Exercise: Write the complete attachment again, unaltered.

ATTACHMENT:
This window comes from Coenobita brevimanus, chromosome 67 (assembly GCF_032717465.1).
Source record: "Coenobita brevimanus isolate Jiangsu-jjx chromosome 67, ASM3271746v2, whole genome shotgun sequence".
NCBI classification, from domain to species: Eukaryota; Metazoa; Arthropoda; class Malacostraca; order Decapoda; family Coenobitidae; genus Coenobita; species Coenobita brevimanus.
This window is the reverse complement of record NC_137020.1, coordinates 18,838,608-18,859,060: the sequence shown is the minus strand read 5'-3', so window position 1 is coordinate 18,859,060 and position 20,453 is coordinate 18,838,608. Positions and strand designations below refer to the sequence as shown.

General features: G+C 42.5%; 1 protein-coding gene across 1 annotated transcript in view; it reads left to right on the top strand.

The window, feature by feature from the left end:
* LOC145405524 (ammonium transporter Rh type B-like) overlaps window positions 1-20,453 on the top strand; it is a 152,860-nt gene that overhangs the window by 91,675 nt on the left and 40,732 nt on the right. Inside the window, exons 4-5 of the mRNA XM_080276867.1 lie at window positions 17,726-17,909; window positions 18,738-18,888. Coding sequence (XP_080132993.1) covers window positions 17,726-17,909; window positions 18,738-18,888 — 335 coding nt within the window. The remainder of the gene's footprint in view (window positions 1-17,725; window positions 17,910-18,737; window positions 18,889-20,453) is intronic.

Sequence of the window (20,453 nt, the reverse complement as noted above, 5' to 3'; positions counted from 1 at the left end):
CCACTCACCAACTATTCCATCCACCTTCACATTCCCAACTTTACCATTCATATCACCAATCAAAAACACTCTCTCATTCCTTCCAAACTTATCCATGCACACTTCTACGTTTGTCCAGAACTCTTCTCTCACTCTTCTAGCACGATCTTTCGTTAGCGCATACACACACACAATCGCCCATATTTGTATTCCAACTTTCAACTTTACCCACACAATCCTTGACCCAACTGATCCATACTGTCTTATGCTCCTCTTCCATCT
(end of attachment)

This window comes from Coenobita brevimanus, chromosome 67 (assembly GCF_032717465.1).
Source record: "Coenobita brevimanus isolate Jiangsu-jjx chromosome 67, ASM3271746v2, whole genome shotgun sequence".
NCBI classification, from domain to species: Eukaryota; Metazoa; Arthropoda; class Malacostraca; order Decapoda; family Coenobitidae; genus Coenobita; species Coenobita brevimanus.
This window is the reverse complement of record NC_137020.1, coordinates 18,838,608-18,859,060: the sequence shown is the minus strand read 5'-3', so window position 1 is coordinate 18,859,060 and position 20,453 is coordinate 18,838,608. Positions and strand designations below refer to the sequence as shown.

General features: G+C 42.5%; 1 protein-coding gene across 1 annotated transcript in view; it reads left to right on the top strand.

The window, feature by feature from the left end:
* LOC145405524 (ammonium transporter Rh type B-like) overlaps window positions 1-20,453 on the top strand; it is a 152,860-nt gene that overhangs the window by 91,675 nt on the left and 40,732 nt on the right. Inside the window, exons 4-5 of the mRNA XM_080276867.1 lie at window positions 17,726-17,909; window positions 18,738-18,888. Coding sequence (XP_080132993.1) covers window positions 17,726-17,909; window positions 18,738-18,888 — 335 coding nt within the window. The remainder of the gene's footprint in view (window positions 1-17,725; window positions 17,910-18,737; window positions 18,889-20,453) is intronic.

Sequence of the window (20,453 nt, the reverse complement as noted above, 5' to 3'; positions counted from 1 at the left end):
CCACTCACCAACTATTCCATCCACCTTCACATTCCCAACTTTACCATTCATATCACCAATCAAAAACACTCTCTCATTCCTTCCAAACTTATCCATGCACACTTCTACGTTTGTCCAGAACTCTTCTCTCACTCTTCTAGCACGATCTTTCGTTAGCGCATACACACACACAATCGCCCATATTTGTATTCCAACTTTCAACTTTACCCACACAATCCTTGACCCAACTGATCCATACTGTCTTATGCTCCTCTTCCATCT